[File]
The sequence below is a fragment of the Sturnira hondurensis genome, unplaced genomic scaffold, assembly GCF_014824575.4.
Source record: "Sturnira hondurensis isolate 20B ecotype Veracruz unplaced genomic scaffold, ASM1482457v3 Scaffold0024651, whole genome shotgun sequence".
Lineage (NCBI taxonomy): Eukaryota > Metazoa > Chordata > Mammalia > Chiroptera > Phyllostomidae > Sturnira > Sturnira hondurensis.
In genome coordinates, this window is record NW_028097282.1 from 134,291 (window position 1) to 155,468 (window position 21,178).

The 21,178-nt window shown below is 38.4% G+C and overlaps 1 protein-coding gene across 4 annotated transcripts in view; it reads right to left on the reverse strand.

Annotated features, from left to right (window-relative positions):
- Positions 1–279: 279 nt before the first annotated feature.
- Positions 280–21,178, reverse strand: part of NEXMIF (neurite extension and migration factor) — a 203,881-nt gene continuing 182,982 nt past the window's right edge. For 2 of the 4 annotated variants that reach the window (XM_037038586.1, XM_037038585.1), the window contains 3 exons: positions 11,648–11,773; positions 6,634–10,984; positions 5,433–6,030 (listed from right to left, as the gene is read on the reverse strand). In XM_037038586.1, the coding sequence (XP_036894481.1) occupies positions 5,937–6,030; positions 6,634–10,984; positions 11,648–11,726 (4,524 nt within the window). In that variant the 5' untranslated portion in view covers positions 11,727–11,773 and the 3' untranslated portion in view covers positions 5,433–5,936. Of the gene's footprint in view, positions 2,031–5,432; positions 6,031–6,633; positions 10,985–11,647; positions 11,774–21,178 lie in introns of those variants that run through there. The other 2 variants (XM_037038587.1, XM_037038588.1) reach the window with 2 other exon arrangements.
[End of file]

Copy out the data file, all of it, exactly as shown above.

The sequence below is a fragment of the Sturnira hondurensis genome, unplaced genomic scaffold, assembly GCF_014824575.4.
Source record: "Sturnira hondurensis isolate 20B ecotype Veracruz unplaced genomic scaffold, ASM1482457v3 Scaffold0024651, whole genome shotgun sequence".
Lineage (NCBI taxonomy): Eukaryota > Metazoa > Chordata > Mammalia > Chiroptera > Phyllostomidae > Sturnira > Sturnira hondurensis.
In genome coordinates, this window is record NW_028097282.1 from 134,291 (window position 1) to 155,468 (window position 21,178).

The 21,178-nt window shown below is 38.4% G+C and overlaps 1 protein-coding gene across 4 annotated transcripts in view; it reads right to left on the reverse strand.

Annotated features, from left to right (window-relative positions):
- Positions 1–279: 279 nt before the first annotated feature.
- Positions 280–21,178, reverse strand: part of NEXMIF (neurite extension and migration factor) — a 203,881-nt gene continuing 182,982 nt past the window's right edge. For 2 of the 4 annotated variants that reach the window (XM_037038586.1, XM_037038585.1), the window contains 3 exons: positions 11,648–11,773; positions 6,634–10,984; positions 5,433–6,030 (listed from right to left, as the gene is read on the reverse strand). In XM_037038586.1, the coding sequence (XP_036894481.1) occupies positions 5,937–6,030; positions 6,634–10,984; positions 11,648–11,726 (4,524 nt within the window). In that variant the 5' untranslated portion in view covers positions 11,727–11,773 and the 3' untranslated portion in view covers positions 5,433–5,936. Of the gene's footprint in view, positions 2,031–5,432; positions 6,031–6,633; positions 10,985–11,647; positions 11,774–21,178 lie in introns of those variants that run through there. The other 2 variants (XM_037038587.1, XM_037038588.1) reach the window with 2 other exon arrangements.